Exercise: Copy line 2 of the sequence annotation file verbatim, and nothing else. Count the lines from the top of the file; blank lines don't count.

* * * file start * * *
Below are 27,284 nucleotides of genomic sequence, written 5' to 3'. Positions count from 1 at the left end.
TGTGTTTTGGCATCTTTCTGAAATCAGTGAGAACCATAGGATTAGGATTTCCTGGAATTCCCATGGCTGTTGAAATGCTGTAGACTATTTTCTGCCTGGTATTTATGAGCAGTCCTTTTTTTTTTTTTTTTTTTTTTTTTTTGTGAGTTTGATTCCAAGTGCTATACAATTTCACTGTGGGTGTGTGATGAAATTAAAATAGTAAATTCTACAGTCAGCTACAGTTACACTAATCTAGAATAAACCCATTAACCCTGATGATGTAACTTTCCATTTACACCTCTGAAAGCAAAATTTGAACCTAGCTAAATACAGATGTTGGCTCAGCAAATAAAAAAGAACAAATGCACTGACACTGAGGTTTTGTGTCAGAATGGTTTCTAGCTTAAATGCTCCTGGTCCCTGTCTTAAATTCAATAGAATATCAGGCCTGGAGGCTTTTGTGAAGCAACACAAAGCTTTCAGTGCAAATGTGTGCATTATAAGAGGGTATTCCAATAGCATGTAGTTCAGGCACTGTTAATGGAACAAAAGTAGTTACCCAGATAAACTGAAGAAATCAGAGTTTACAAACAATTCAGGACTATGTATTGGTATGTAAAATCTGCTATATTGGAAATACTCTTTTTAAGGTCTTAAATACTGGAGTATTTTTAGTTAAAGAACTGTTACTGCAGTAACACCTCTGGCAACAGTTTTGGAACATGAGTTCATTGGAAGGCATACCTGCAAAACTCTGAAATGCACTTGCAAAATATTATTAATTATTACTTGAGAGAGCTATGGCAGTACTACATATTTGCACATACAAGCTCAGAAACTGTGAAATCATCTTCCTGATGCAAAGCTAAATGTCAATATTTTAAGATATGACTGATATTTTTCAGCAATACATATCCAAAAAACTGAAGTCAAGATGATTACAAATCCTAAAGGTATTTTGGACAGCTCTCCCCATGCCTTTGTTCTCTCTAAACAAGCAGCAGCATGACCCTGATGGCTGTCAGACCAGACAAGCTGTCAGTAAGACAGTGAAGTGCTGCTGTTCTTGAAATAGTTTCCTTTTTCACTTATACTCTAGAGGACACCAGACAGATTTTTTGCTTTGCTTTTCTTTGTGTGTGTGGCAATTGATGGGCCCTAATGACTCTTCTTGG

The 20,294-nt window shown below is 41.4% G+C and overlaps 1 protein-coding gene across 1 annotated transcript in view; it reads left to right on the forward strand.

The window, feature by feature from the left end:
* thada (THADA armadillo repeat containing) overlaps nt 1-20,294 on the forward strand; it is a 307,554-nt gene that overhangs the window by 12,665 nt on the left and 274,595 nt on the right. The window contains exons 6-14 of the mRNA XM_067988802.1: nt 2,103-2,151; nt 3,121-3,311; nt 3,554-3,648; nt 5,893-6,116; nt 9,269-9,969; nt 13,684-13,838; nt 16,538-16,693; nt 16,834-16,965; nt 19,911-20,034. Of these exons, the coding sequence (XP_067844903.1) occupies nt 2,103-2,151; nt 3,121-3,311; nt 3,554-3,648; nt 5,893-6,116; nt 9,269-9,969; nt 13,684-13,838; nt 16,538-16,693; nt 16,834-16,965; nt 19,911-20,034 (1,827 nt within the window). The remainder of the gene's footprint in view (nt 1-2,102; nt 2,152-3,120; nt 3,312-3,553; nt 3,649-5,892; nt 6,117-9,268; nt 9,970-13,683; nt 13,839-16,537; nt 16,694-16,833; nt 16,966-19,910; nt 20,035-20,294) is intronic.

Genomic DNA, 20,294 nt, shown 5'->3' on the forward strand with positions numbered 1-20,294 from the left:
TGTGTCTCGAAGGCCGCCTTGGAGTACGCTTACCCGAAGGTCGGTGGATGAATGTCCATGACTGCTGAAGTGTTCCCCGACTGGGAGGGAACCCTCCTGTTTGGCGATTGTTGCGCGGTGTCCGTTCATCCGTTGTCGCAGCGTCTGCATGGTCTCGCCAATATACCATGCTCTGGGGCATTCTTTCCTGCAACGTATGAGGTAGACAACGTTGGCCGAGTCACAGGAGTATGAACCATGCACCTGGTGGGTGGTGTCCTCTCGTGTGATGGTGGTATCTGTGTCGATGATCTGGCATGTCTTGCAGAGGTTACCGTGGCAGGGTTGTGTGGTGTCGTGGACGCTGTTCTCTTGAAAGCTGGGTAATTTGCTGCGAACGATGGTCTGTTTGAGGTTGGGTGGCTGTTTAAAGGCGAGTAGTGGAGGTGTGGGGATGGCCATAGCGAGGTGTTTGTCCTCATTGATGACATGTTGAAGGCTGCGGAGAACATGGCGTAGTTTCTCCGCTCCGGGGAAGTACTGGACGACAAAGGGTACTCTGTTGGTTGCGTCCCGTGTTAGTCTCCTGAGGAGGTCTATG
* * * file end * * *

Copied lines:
TGTGTTTTGGCATCTTTCTGAAATCAGTGAGAACCATAGGATTAGGATTTCCTGGAATTCCCATGGCTGTTGAAATGCTGTAGACTATTTTCTGCCTGGTATTTATGAGCAGTCCTTTTTTTTTTTTTTTTTTTTTTTTTTTGTGAGTTTGATTCCAAGTGCTATACAATTTCACTGTGGGTGTGTGATGAAATTAAAATAGTAAATTCTACAGTCAGCTACAGTTACACTAATCTAGAATAAACCCATTAACCCTGATGATGTAACTTTCCATTTACACCTCTGAAAGCAAAATTTGAACCTAGCTAAATACAGATGTTGGCTCAGCAAATAAAAAAGAACAAATGCACTGACACTGAGGTTTTGTGTCAGAATGGTTTCTAGCTTAAATGCTCCTGGTCCCTGTCTTAAATTCAATAGAATATCAGGCCTGGAGGCTTTTGTGAAGCAACACAAAGCTTTCAGTGCAAATGTGTGCATTATAAGAGGGTATTCCAATAGCATGTAGTTCAGGCACTGTTAATGGAACAAAAGTAGTTACCCAGATAAACTGAAGAAATCAGAGTTTACAAACAATTCAGGACTATGTATTGGTATGTAAAATCTGCTATATTGGAAATACTCTTTTTAAGGTCTTAAATACTGGAGTATTTTTAGTTAAAGAACTGTTACTGCAGTAACACCTCTGGCAACAGTTTTGGAACATGAGTTCATTGGAAGGCATACCTGCAAAACTCTGAAATGCACTTGCAAAATATTATTAATTATTACTTGAGAGAGCTATGGCAGTACTACATATTTGCACATACAAGCTCAGAAACTGTGAAATCATCTTCCTGATGCAAAGCTAAATGTCAATATTTTAAGATATGACTGATATTTTTCAGCAATACATATCCAAAAAACTGAAGTCAAGATGATTACAAATCCTAAAGGTATTTTGGACAGCTCTCCCCATGCCTTTGTTCTCTCTAAACAAGCAGCAGCATGACCCTGATGGCTGTCAGACCAGACAAGCTGTCAGTAAGACAGTGAAGTGCTGCTGTTCTTGAAATAGTTTCCTTTTTCACTTATACTCTAGAGGACACCAGACAGATTTTTTGCTTTGCTTTTCTTTGTGTGTGTGGCAATTGATGGGCCCTAATGACTCTTCTTGG